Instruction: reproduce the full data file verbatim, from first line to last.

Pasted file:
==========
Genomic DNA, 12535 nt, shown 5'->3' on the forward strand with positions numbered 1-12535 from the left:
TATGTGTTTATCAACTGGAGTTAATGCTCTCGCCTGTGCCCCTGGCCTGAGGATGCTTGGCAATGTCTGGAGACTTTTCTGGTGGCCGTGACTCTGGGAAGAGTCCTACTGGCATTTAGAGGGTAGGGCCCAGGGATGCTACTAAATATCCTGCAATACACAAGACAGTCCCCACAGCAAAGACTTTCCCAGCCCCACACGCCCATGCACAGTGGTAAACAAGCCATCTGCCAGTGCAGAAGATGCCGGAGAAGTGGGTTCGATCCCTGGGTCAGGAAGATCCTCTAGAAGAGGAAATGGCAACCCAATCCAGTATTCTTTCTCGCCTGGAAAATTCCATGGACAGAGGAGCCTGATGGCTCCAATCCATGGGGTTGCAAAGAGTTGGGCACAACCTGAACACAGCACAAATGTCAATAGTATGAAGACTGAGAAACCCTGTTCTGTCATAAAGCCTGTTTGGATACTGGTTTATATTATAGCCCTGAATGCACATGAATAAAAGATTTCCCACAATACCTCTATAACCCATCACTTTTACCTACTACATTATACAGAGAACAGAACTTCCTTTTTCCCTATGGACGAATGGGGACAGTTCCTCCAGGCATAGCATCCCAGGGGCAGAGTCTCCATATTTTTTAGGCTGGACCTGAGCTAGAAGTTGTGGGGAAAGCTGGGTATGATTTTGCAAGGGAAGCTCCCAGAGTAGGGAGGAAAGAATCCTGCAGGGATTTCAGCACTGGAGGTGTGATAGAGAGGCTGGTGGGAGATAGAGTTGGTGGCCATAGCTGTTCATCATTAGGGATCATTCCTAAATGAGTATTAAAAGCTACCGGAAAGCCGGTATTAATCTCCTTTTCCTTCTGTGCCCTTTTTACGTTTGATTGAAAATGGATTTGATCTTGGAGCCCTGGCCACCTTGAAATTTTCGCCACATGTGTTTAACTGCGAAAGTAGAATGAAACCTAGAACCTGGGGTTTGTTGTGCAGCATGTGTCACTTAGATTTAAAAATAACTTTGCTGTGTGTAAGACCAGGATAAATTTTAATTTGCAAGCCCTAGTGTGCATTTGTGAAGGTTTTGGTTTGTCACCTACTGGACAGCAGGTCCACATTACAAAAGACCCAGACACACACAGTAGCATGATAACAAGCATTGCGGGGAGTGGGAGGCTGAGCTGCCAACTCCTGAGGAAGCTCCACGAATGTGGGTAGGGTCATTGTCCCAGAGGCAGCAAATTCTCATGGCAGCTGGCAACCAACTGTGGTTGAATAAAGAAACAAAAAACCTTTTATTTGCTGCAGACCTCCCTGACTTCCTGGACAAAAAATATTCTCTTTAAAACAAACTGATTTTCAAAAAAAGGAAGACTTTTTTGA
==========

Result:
Genomic DNA, 12535 nt, shown 5'->3' on the forward strand with positions numbered 1-12535 from the left:
TATGTGTTTATCAACTGGAGTTAATGCTCTCGCCTGTGCCCCTGGCCTGAGGATGCTTGGCAATGTCTGGAGACTTTTCTGGTGGCCGTGACTCTGGGAAGAGTCCTACTGGCATTTAGAGGGTAGGGCCCAGGGATGCTACTAAATATCCTGCAATACACAAGACAGTCCCCACAGCAAAGACTTTCCCAGCCCCACACGCCCATGCACAGTGGTAAACAAGCCATCTGCCAGTGCAGAAGATGCCGGAGAAGTGGGTTCGATCCCTGGGTCAGGAAGATCCTCTAGAAGAGGAAATGGCAACCCAATCCAGTATTCTTTCTCGCCTGGAAAATTCCATGGACAGAGGAGCCTGATGGCTCCAATCCATGGGGTTGCAAAGAGTTGGGCACAACCTGAACACAGCACAAATGTCAATAGTATGAAGACTGAGAAACCCTGTTCTGTCATAAAGCCTGTTTGGATACTGGTTTATATTATAGCCCTGAATGCACATGAATAAAAGATTTCCCACAATACCTCTATAACCCATCACTTTTACCTACTACATTATACAGAGAACAGAACTTCCTTTTTCCCTATGGACGAATGGGGACAGTTCCTCCAGGCATAGCATCCCAGGGGCAGAGTCTCCATATTTTTTAGGCTGGACCTGAGCTAGAAGTTGTGGGGAAAGCTGGGTATGATTTTGCAAGGGAAGCTCCCAGAGTAGGGAGGAAAGAATCCTGCAGGGATTTCAGCACTGGAGGTGTGATAGAGAGGCTGGTGGGAGATAGAGTTGGTGGCCATAGCTGTTCATCATTAGGGATCATTCCTAAATGAGTATTAAAAGCTACCGGAAAGCCGGTATTAATCTCCTTTTCCTTCTGTGCCCTTTTTACGTTTGATTGAAAATGGATTTGATCTTGGAGCCCTGGCCACCTTGAAATTTTCGCCACATGTGTTTAACTGCGAAAGTAGAATGAAACCTAGAACCTGGGGTTTGTTGTGCAGCATGTGTCACTTAGATTTAAAAATAACTTTGCTGTGTGTAAGACCAGGATAAATTTTAATTTGCAAGCCCTAGTGTGCATTTGTGAAGGTTTTGGTTTGTCACCTACTGGACAGCAGGTCCACATTACAAAAGACCCAGACACACACAGTAGCATGATAACAAGCATTGCGGGGAGTGGGAGGCTGAGCTGCCAACTCCTGAGGAAGCTCCACGAATGTGGGTAGGGTCATTGTCCCAGAGGCAGCAAATTCTCATGGCAGCTGGCAACCAACTGTGGTTGAATAAAGAAACAAAAAACCTTTTATTTGCTGCAGACCTCCCTGACTTCCTGGACAAAAAATATTCTCTTTAAAACAAACTGATTTTCAAAAAAAGGAAGACTTTTTTGA